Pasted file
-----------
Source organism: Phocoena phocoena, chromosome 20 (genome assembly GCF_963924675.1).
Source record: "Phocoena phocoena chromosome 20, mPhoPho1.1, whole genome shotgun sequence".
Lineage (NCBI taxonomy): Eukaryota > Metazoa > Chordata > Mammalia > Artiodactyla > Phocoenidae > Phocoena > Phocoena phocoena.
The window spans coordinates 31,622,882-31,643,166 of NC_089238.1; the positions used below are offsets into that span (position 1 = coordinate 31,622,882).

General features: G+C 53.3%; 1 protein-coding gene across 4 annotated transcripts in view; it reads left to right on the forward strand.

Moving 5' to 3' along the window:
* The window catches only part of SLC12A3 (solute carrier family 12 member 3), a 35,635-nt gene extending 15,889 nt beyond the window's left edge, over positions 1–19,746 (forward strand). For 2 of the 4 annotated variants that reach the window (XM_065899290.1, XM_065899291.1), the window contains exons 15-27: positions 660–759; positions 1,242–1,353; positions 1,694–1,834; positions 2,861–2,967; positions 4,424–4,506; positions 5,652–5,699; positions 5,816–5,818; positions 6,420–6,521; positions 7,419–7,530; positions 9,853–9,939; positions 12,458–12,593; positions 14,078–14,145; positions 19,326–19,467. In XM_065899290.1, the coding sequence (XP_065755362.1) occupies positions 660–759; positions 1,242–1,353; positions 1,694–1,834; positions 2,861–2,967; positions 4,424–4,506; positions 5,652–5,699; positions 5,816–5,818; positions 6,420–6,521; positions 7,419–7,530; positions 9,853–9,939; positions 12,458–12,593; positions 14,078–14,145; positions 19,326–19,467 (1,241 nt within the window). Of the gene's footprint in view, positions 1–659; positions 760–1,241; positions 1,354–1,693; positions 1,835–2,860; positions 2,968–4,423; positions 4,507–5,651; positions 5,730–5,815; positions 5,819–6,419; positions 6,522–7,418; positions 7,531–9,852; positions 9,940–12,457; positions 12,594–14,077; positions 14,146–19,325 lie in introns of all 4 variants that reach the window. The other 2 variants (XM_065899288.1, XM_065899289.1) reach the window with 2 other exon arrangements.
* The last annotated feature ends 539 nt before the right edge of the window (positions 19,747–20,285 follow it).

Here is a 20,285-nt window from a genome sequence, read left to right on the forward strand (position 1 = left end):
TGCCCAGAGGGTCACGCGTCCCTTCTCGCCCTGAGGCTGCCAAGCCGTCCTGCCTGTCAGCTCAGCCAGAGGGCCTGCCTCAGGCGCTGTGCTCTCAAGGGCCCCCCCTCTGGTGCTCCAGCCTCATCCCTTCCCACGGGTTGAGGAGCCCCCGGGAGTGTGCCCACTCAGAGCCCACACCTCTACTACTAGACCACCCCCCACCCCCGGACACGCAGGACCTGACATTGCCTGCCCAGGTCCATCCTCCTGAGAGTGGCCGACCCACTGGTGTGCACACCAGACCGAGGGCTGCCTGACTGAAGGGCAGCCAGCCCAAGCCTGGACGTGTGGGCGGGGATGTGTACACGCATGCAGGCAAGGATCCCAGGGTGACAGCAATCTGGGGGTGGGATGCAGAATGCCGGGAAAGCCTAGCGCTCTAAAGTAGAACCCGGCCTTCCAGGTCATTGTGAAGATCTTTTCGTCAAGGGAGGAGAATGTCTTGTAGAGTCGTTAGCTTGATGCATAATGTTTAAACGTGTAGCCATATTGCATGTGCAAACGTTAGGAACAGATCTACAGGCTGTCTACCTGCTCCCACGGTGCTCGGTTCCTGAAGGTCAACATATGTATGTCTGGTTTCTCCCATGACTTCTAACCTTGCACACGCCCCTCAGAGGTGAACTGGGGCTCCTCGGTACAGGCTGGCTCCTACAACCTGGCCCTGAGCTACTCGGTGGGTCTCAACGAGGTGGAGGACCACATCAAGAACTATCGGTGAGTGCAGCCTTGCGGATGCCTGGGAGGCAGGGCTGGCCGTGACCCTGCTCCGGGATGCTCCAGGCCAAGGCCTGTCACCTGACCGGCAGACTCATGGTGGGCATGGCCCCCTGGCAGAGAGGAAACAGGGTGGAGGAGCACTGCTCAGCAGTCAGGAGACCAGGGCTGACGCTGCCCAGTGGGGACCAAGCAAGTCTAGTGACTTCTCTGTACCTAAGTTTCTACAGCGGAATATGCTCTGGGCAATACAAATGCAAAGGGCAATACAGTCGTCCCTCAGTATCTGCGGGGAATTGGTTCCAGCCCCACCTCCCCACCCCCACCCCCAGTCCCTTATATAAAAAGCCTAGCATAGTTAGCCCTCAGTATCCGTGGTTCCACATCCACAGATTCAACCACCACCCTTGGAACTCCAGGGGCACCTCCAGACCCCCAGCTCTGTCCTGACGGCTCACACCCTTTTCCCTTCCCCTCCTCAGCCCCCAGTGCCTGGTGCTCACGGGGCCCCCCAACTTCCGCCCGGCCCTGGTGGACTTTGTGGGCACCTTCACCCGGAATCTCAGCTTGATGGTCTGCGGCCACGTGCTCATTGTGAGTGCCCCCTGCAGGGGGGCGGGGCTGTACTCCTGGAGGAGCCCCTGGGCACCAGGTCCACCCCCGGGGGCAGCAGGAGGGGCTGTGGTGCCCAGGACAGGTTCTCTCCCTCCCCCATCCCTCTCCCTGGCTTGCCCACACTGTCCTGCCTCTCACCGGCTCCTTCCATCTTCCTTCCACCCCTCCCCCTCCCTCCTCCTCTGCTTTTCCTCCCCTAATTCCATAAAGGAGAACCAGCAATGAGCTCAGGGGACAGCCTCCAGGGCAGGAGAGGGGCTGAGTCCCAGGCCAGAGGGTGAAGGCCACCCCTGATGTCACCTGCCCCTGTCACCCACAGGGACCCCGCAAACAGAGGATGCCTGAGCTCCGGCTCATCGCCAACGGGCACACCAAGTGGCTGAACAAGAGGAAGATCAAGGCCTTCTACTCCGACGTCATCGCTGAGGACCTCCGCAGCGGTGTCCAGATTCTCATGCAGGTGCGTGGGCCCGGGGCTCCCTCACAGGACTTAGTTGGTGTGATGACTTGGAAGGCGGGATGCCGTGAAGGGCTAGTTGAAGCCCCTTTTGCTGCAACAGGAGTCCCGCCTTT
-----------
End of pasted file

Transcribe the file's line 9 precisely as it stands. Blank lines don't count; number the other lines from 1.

Here is a 20,285-nt window from a genome sequence, read left to right on the forward strand (position 1 = left end):